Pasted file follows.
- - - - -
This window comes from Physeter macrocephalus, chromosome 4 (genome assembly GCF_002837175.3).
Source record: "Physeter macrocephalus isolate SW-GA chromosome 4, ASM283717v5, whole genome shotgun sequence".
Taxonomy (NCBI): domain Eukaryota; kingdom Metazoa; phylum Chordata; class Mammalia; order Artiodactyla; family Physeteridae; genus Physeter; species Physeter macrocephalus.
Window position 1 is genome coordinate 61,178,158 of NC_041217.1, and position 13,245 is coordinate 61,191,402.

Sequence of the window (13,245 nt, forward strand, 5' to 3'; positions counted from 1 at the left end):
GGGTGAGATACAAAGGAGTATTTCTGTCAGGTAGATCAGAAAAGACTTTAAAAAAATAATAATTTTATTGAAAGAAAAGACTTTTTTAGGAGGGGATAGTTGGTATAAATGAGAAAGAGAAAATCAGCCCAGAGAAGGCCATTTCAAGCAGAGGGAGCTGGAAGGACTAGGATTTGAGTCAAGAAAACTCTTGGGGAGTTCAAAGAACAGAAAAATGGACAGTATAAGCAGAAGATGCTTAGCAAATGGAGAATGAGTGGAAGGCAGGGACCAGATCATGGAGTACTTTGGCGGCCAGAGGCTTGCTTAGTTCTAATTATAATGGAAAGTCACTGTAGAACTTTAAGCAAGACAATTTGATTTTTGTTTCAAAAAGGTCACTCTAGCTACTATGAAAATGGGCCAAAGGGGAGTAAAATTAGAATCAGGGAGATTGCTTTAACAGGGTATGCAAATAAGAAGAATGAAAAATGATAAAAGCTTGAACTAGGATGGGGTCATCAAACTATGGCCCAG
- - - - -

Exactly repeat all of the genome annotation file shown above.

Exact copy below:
This window comes from Physeter macrocephalus, chromosome 4 (genome assembly GCF_002837175.3).
Source record: "Physeter macrocephalus isolate SW-GA chromosome 4, ASM283717v5, whole genome shotgun sequence".
Taxonomy (NCBI): domain Eukaryota; kingdom Metazoa; phylum Chordata; class Mammalia; order Artiodactyla; family Physeteridae; genus Physeter; species Physeter macrocephalus.
Window position 1 is genome coordinate 61,178,158 of NC_041217.1, and position 13,245 is coordinate 61,191,402.

Sequence of the window (13,245 nt, forward strand, 5' to 3'; positions counted from 1 at the left end):
GGGTGAGATACAAAGGAGTATTTCTGTCAGGTAGATCAGAAAAGACTTTAAAAAAATAATAATTTTATTGAAAGAAAAGACTTTTTTAGGAGGGGATAGTTGGTATAAATGAGAAAGAGAAAATCAGCCCAGAGAAGGCCATTTCAAGCAGAGGGAGCTGGAAGGACTAGGATTTGAGTCAAGAAAACTCTTGGGGAGTTCAAAGAACAGAAAAATGGACAGTATAAGCAGAAGATGCTTAGCAAATGGAGAATGAGTGGAAGGCAGGGACCAGATCATGGAGTACTTTGGCGGCCAGAGGCTTGCTTAGTTCTAATTATAATGGAAAGTCACTGTAGAACTTTAAGCAAGACAATTTGATTTTTGTTTCAAAAAGGTCACTCTAGCTACTATGAAAATGGGCCAAAGGGGAGTAAAATTAGAATCAGGGAGATTGCTTTAACAGGGTATGCAAATAAGAAGAATGAAAAATGATAAAAGCTTGAACTAGGATGGGGTCATCAAACTATGGCCCAG